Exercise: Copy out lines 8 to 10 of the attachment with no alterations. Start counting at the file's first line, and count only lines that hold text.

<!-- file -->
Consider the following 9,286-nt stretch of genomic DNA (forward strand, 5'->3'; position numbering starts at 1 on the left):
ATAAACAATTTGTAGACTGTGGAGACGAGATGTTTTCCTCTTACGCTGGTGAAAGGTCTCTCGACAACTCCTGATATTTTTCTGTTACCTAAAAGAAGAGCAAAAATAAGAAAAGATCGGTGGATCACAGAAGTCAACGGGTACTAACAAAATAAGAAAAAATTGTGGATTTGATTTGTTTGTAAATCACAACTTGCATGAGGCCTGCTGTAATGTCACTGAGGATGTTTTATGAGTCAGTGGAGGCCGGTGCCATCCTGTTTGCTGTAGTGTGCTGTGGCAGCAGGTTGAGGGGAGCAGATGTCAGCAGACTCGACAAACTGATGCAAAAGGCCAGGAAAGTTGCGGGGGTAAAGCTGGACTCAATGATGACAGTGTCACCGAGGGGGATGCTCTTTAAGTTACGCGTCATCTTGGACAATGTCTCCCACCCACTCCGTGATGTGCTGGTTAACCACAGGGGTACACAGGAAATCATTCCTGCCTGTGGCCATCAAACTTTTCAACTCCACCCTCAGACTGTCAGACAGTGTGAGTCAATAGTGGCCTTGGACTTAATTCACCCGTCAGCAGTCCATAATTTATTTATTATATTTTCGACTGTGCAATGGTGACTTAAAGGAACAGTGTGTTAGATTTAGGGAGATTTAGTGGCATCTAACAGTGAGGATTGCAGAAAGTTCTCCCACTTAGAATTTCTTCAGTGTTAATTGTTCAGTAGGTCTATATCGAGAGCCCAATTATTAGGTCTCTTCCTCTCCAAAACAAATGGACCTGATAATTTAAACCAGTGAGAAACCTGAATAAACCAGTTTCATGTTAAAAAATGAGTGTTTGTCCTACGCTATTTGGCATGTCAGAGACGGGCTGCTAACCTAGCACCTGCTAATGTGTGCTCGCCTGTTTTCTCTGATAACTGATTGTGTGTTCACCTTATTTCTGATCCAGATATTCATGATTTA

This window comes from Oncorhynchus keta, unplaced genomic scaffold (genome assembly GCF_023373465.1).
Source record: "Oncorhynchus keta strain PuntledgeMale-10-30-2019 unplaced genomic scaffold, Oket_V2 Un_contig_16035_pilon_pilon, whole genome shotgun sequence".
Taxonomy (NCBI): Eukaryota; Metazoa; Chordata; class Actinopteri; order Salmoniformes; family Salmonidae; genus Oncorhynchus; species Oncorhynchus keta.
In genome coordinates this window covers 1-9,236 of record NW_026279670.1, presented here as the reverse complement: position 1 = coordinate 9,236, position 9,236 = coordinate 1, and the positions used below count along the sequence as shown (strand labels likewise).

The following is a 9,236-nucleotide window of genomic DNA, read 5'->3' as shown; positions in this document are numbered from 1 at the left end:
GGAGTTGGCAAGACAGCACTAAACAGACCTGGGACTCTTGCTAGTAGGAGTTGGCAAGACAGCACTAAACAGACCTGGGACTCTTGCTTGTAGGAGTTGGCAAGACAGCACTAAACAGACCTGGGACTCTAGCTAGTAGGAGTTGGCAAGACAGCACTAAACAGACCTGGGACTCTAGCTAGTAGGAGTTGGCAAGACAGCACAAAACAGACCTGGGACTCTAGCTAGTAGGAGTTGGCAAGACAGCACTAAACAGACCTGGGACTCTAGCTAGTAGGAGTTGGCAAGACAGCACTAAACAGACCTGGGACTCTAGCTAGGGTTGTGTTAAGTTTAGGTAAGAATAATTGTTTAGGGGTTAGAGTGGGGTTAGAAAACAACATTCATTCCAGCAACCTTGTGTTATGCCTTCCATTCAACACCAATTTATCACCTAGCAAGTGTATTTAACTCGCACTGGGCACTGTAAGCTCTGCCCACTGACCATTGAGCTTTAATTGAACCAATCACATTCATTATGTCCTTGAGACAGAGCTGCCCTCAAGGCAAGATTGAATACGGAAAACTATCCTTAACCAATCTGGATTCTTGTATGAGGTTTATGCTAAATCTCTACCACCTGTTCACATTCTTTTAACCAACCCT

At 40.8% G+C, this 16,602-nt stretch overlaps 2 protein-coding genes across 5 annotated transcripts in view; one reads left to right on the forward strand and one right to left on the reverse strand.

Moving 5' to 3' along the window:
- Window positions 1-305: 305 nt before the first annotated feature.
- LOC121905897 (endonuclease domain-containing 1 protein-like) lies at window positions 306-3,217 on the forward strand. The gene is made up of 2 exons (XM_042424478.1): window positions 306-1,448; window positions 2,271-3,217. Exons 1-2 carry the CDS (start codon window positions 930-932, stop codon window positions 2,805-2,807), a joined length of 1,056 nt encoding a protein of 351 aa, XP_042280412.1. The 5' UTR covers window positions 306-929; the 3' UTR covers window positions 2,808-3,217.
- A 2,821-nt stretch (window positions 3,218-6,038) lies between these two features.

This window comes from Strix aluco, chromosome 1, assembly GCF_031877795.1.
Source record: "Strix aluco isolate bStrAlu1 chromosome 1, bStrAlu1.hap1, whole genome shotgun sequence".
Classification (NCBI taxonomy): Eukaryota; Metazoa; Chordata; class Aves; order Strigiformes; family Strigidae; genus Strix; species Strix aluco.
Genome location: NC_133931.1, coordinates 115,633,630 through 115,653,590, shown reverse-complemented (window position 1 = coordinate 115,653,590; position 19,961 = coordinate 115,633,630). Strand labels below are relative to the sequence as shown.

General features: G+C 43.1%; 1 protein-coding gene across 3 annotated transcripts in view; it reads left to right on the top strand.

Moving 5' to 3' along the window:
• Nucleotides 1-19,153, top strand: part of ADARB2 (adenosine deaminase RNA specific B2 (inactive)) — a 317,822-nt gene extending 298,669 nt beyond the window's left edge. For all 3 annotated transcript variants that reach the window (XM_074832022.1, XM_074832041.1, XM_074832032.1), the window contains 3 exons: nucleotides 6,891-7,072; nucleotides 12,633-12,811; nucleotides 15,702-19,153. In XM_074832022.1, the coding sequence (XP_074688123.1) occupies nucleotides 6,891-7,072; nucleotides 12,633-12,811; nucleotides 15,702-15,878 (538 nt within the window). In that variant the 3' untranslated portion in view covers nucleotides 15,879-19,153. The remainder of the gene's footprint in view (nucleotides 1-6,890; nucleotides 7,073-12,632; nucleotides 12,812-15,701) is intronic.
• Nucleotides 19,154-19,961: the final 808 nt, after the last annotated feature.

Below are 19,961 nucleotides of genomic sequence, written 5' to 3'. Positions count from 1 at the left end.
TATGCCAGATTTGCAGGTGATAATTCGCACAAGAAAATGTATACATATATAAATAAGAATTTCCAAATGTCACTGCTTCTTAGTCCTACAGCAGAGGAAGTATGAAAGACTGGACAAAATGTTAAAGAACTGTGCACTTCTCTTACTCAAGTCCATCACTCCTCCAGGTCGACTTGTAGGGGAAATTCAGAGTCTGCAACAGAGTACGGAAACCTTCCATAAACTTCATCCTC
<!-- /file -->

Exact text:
GGAGTTGGCAAGACAGCACTAAACAGACCTGGGACTCTTGCTAGTAGGAGTTGGCAAGACAGCACTAAACAGACCTGGGACTCTTGCTTGTAGGAGTTGGCAAGACAGCACTAAACAGACCTGGGACTCTAGCTAGTAGGAGTTGGCAAGACAGCACTAAACAGACCTGGGACTCTAGCTAGTAGGAGTTGGCAAGACAGCACAAAACAGACCTGGGACTCTAGCTAGTAGGAGTTGGCAAGACAGCACTAAACAGACCTGGGACTCTAGCTAGTAGGAGTTGGCAAGACAGCACTAAACAGACCTGGGACTCTAGCTAGGGTTGTGTTAAGTTTAGGTAAGAATAATTGTTTAGGGGTTAGAGTGGGGTTAGAAAACAACATTCATTCCAGCAACCTTGTGTTATGCCTTCCATTCAACACCAATTTATCACCTAGCAAGTGTATTTAACTCGCACTGGGCACTGTAAGCTCTGCCCACTGACCATTGAGCTTTAATTGAACCAATCACATTCATTATGTCCTTGAGACAGAGCTGCCCTCAAGGCAAGATTGAATACGGAAAACTATCCTTAACCAATCTGGATTCTTGTATGAGGTTTATGCTAAATCTCTACCACCTGTTCACATTCTTTTAACCAACCCT

At 40.8% G+C, this 16,602-nt stretch overlaps 2 protein-coding genes across 5 annotated transcripts in view; one reads left to right on the forward strand and one right to left on the reverse strand.

Moving 5' to 3' along the window: